Just before Veterans Day? Really?

Published online today — the day before Veterans Day, of all days! — is MidWeek columnist Bob Jones’ call for demolition of the Waikiki Natatorium War Memorial.

Naturally, we object — not only to the sentiment, but also to the column’s repetition of baseless assertions often heard from the small, but vocal, anti-Natatorium crowd.

And we object, especially, to the choice of the eve of a holiday honoring veterans to call for the destruction of a state memorial to Hawai’i veterans and war dead.

Peter Apo, president of the Friends of the Natatorium and newly elected trustee of the Office of Hawaiian Affairs, has sent a letter to the editor of MidWeek to set the record straight. The text is below.

Please write your own letter to the editor, and submit it here. And if you’re registered at the MidWeek website, please comment on the Jones column.

Here’s Peter Apo’s letter:

To the Editor:

Give Bob Jones credit for efficiency. In just 170 words or so (“Time to Tear Down the Natatorium,” Nov. 10), he repeats just about every mistaken claim in the book about the Waikiki War Memorial Natatorium.

To be clear: Demolishing the Natatorium and building a new beach would cost more than preserving, renewing and reopening the current memorial. It would cost more, that is, if (and it’s a very big if) a demolition proposal ever made it past the arduous gauntlet of environmental law and regulatory obstacles in its way. That’s just to demolish. Then there’s constructing a system of groins that will look like a small boat harbor enclosure in order to protect San Souci (Kaimana Beach) from being washed away.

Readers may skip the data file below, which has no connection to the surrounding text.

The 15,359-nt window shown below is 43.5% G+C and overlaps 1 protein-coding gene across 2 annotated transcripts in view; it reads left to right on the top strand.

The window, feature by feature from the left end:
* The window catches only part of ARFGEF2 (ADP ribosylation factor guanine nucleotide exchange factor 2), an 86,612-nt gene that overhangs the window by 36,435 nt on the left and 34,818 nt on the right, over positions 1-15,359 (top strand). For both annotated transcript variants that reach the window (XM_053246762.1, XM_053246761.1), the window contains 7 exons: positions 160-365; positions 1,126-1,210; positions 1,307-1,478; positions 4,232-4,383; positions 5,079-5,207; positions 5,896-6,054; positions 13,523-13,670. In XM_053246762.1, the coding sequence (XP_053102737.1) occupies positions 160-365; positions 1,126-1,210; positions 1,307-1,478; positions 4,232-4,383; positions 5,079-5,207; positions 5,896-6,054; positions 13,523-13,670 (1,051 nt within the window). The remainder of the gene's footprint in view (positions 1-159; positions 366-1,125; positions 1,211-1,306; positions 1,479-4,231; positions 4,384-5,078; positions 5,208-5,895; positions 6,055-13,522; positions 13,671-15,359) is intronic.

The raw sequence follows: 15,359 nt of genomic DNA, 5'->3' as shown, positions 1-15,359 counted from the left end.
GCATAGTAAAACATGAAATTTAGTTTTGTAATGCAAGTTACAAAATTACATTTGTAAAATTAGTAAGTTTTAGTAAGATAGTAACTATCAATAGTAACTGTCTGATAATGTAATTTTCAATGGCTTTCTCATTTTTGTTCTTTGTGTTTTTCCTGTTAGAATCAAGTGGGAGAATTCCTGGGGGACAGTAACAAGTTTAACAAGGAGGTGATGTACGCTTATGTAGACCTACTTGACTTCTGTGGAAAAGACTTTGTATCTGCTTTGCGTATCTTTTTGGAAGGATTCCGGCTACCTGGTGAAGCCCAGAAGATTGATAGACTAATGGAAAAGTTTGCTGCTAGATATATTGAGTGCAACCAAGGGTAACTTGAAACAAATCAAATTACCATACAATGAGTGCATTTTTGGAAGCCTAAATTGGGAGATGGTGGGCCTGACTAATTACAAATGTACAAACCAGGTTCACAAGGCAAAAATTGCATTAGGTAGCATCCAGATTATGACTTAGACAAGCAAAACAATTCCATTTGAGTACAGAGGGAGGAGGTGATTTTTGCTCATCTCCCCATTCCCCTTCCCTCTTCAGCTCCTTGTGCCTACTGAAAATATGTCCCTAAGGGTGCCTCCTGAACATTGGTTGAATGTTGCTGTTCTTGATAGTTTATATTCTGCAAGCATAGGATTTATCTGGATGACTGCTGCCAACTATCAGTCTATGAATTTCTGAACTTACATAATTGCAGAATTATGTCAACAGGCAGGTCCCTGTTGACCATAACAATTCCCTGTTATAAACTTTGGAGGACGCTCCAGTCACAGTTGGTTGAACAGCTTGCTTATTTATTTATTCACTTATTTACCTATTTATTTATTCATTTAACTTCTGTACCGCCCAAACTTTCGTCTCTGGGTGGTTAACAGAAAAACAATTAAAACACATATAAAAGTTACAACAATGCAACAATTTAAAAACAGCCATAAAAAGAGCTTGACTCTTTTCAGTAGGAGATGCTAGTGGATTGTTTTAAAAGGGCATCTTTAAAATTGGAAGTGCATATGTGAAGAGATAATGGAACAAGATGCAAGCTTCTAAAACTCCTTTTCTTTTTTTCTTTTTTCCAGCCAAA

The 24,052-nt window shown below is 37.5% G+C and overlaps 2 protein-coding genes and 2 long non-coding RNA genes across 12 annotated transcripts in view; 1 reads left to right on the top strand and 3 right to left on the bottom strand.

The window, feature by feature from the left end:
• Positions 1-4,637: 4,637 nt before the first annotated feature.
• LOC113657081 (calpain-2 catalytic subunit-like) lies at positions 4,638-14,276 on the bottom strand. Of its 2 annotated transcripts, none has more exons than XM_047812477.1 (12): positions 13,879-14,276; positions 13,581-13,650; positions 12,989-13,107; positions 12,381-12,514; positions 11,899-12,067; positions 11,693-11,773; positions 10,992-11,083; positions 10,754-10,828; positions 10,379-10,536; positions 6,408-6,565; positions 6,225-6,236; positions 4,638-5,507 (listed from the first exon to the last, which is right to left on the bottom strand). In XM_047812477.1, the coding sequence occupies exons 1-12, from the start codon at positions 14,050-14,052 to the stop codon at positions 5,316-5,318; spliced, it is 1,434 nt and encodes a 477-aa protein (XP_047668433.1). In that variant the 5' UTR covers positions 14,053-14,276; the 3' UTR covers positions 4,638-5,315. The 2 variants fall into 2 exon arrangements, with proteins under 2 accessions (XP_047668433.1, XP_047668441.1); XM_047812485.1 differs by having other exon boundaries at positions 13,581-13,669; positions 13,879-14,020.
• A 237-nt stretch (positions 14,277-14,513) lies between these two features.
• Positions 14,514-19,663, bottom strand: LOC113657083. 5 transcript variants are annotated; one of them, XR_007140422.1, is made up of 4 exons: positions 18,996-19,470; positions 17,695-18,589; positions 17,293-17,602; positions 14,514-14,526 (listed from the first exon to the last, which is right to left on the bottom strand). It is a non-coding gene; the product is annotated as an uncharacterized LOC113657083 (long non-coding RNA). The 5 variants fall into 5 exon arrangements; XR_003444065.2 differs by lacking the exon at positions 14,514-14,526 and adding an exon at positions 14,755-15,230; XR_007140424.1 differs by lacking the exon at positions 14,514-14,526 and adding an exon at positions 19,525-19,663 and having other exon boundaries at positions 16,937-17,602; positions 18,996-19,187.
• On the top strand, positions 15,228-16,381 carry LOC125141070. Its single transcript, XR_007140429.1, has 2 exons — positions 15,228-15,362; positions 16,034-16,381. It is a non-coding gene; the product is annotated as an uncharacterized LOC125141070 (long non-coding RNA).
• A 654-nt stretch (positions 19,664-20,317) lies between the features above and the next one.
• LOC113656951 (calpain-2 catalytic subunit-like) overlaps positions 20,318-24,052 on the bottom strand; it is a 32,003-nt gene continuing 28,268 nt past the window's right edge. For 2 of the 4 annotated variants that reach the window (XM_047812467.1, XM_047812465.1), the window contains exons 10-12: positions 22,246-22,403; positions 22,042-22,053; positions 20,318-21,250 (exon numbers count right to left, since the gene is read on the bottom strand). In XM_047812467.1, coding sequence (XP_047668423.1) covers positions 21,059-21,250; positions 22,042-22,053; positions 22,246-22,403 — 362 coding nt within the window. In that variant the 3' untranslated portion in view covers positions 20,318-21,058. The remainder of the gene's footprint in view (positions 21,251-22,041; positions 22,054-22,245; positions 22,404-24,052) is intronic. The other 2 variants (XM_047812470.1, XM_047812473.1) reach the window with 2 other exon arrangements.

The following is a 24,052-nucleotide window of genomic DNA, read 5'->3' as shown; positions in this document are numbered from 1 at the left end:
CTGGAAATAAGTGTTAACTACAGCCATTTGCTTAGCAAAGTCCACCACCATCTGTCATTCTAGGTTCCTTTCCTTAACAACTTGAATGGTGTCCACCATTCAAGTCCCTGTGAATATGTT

So much for the financial argument. The Natatorium is worth saving for so many other reasons: Its cultural significance to our citizens. The need to preserve the unique treasures of our historic Waikiki. The wonderful recreational opportunities it offers as an alternative to yet another short stretch of beach.

The Waikiki Natatorium is Hawai’i’s official state memorial to the 101 soldiers and sailors from here who died as well as the more than 10,000 who fought in the most horrible of all wars. Our obligation to them, expressed in this living memorial — is a debt of honor.

For the facts, see tinyurl.com/wwm-nat.


Peter Apo

Categories: News coverage, Uncategorized, and Veterans.


  1. Thanks for keeping up on things – sent to weekly w/cc to Carlisle:

    Midweek editor,

    I am opposed to demolition of the Waikiki natatorium, I personally favor a full restoration of the facility, including the pool to right the wrongs done by those previously charged with stewardship of the site. Demolition by neglect is sadly something seen all too commonly in Hawaii, with the natatorium as a great example. I suggest you solicit the proponents of natatorium restoration to voice their views in your publication. Publishing suggestions to demolish a monument to war dead is not a great way to celebrate veterans day.